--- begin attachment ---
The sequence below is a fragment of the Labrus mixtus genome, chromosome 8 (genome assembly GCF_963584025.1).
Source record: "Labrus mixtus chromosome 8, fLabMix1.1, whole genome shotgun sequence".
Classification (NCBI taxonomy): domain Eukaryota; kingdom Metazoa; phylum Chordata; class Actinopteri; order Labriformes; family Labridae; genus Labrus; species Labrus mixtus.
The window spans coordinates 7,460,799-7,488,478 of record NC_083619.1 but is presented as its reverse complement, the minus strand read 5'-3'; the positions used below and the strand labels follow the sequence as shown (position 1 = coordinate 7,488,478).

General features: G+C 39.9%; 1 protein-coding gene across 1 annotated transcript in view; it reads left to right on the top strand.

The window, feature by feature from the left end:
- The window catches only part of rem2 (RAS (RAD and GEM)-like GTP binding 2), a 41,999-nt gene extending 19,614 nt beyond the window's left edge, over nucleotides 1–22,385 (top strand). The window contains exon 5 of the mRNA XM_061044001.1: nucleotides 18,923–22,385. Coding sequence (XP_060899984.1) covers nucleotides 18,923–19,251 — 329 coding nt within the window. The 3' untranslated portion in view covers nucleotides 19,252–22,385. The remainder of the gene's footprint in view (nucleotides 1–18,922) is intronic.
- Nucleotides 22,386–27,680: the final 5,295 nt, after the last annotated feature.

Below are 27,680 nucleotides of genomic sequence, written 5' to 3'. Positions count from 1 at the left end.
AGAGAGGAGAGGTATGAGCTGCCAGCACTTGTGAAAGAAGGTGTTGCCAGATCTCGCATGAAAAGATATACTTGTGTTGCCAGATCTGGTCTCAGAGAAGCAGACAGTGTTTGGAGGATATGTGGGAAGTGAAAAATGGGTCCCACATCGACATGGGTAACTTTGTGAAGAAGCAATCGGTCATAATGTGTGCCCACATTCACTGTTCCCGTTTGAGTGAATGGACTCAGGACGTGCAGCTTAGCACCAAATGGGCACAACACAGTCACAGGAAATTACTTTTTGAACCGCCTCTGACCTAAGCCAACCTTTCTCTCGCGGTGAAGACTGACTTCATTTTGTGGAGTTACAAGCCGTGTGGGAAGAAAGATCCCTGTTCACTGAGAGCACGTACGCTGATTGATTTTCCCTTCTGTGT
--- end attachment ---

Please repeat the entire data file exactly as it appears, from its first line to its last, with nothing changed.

The sequence below is a fragment of the Labrus mixtus genome, chromosome 8 (genome assembly GCF_963584025.1).
Source record: "Labrus mixtus chromosome 8, fLabMix1.1, whole genome shotgun sequence".
Classification (NCBI taxonomy): domain Eukaryota; kingdom Metazoa; phylum Chordata; class Actinopteri; order Labriformes; family Labridae; genus Labrus; species Labrus mixtus.
The window spans coordinates 7,460,799-7,488,478 of record NC_083619.1 but is presented as its reverse complement, the minus strand read 5'-3'; the positions used below and the strand labels follow the sequence as shown (position 1 = coordinate 7,488,478).

General features: G+C 39.9%; 1 protein-coding gene across 1 annotated transcript in view; it reads left to right on the top strand.

The window, feature by feature from the left end:
- The window catches only part of rem2 (RAS (RAD and GEM)-like GTP binding 2), a 41,999-nt gene extending 19,614 nt beyond the window's left edge, over nucleotides 1–22,385 (top strand). The window contains exon 5 of the mRNA XM_061044001.1: nucleotides 18,923–22,385. Coding sequence (XP_060899984.1) covers nucleotides 18,923–19,251 — 329 coding nt within the window. The 3' untranslated portion in view covers nucleotides 19,252–22,385. The remainder of the gene's footprint in view (nucleotides 1–18,922) is intronic.
- Nucleotides 22,386–27,680: the final 5,295 nt, after the last annotated feature.

Below are 27,680 nucleotides of genomic sequence, written 5' to 3'. Positions count from 1 at the left end.
AGAGAGGAGAGGTATGAGCTGCCAGCACTTGTGAAAGAAGGTGTTGCCAGATCTCGCATGAAAAGATATACTTGTGTTGCCAGATCTGGTCTCAGAGAAGCAGACAGTGTTTGGAGGATATGTGGGAAGTGAAAAATGGGTCCCACATCGACATGGGTAACTTTGTGAAGAAGCAATCGGTCATAATGTGTGCCCACATTCACTGTTCCCGTTTGAGTGAATGGACTCAGGACGTGCAGCTTAGCACCAAATGGGCACAACACAGTCACAGGAAATTACTTTTTGAACCGCCTCTGACCTAAGCCAACCTTTCTCTCGCGGTGAAGACTGACTTCATTTTGTGGAGTTACAAGCCGTGTGGGAAGAAAGATCCCTGTTCACTGAGAGCACGTACGCTGATTGATTTTCCCTTCTGTGT